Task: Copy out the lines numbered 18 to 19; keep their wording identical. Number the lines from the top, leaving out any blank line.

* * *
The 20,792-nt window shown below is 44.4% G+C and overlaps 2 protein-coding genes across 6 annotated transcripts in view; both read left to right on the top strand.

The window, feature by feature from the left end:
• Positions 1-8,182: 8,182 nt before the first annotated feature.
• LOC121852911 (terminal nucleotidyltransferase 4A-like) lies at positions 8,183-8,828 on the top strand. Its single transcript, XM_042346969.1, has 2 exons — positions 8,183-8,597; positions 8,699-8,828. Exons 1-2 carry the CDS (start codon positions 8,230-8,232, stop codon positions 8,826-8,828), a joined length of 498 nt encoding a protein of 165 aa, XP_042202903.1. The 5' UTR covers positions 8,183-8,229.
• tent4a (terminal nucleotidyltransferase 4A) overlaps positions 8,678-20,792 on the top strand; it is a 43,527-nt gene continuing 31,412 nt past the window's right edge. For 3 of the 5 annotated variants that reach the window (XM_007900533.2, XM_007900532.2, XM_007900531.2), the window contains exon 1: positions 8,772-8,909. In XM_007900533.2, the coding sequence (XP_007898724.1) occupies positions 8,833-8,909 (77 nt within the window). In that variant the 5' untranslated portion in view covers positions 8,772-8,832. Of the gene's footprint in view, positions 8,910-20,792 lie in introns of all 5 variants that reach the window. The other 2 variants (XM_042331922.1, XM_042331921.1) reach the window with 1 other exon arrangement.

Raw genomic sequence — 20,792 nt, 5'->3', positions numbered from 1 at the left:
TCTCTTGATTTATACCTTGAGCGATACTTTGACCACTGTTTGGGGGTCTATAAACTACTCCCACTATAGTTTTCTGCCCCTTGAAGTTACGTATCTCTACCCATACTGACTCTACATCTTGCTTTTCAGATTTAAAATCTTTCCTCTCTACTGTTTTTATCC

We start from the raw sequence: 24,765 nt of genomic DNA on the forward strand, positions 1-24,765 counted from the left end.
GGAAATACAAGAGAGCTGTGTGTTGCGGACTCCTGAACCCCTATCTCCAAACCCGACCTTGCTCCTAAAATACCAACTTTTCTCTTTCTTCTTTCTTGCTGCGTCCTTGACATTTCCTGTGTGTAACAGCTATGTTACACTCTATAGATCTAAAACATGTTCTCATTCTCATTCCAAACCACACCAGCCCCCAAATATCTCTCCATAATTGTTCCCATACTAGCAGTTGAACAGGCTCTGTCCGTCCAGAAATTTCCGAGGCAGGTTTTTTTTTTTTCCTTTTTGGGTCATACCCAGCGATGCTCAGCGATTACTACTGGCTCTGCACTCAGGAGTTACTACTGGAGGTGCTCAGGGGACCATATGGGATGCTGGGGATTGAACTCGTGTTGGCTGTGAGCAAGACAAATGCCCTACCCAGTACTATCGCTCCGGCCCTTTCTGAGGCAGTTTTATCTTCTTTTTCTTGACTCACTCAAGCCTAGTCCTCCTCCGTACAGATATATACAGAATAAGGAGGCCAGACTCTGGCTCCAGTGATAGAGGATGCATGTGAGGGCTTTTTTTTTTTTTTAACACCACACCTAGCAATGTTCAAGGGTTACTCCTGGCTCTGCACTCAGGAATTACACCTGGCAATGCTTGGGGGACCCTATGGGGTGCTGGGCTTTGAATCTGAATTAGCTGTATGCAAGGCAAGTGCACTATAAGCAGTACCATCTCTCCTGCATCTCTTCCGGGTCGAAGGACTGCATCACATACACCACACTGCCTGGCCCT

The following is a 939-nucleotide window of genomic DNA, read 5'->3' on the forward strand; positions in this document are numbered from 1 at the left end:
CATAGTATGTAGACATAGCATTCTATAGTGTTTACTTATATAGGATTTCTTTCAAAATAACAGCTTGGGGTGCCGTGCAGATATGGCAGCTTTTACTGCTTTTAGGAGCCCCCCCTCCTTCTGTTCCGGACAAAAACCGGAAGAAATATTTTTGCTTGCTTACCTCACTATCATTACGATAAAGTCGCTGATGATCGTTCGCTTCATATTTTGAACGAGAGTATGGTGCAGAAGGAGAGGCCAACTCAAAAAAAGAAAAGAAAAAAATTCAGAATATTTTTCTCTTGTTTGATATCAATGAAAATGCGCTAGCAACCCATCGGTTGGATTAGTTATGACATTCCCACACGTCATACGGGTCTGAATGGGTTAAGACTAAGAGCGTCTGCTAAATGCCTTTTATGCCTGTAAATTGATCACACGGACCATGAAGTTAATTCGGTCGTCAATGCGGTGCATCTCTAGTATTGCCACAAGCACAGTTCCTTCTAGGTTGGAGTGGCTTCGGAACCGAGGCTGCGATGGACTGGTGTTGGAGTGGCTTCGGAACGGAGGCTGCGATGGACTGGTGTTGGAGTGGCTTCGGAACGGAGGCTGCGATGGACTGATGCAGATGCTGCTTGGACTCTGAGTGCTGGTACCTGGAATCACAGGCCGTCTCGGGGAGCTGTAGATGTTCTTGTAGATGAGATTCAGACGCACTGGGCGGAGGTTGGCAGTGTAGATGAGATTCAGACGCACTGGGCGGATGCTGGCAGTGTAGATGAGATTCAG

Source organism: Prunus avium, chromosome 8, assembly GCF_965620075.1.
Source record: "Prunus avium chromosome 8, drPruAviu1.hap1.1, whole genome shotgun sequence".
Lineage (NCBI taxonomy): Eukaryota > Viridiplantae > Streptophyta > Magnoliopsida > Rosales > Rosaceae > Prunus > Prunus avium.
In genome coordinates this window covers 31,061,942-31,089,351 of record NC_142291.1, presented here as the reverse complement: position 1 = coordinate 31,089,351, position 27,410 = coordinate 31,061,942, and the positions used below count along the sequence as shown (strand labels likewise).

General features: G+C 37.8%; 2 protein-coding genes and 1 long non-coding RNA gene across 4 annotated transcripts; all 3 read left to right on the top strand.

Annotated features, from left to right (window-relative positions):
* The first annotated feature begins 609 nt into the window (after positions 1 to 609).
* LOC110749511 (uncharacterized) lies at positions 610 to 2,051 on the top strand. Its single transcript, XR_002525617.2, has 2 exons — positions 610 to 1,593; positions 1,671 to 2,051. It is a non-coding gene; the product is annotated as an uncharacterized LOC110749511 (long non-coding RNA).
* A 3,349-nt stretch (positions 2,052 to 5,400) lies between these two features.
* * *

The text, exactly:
* The first annotated feature begins 609 nt into the window (after positions 1 to 609).
* LOC110749511 (uncharacterized) lies at positions 610 to 2,051 on the top strand. Its single transcript, XR_002525617.2, has 2 exons — positions 610 to 1,593; positions 1,671 to 2,051. It is a non-coding gene; the product is annotated as an uncharacterized LOC110749511 (long non-coding RNA).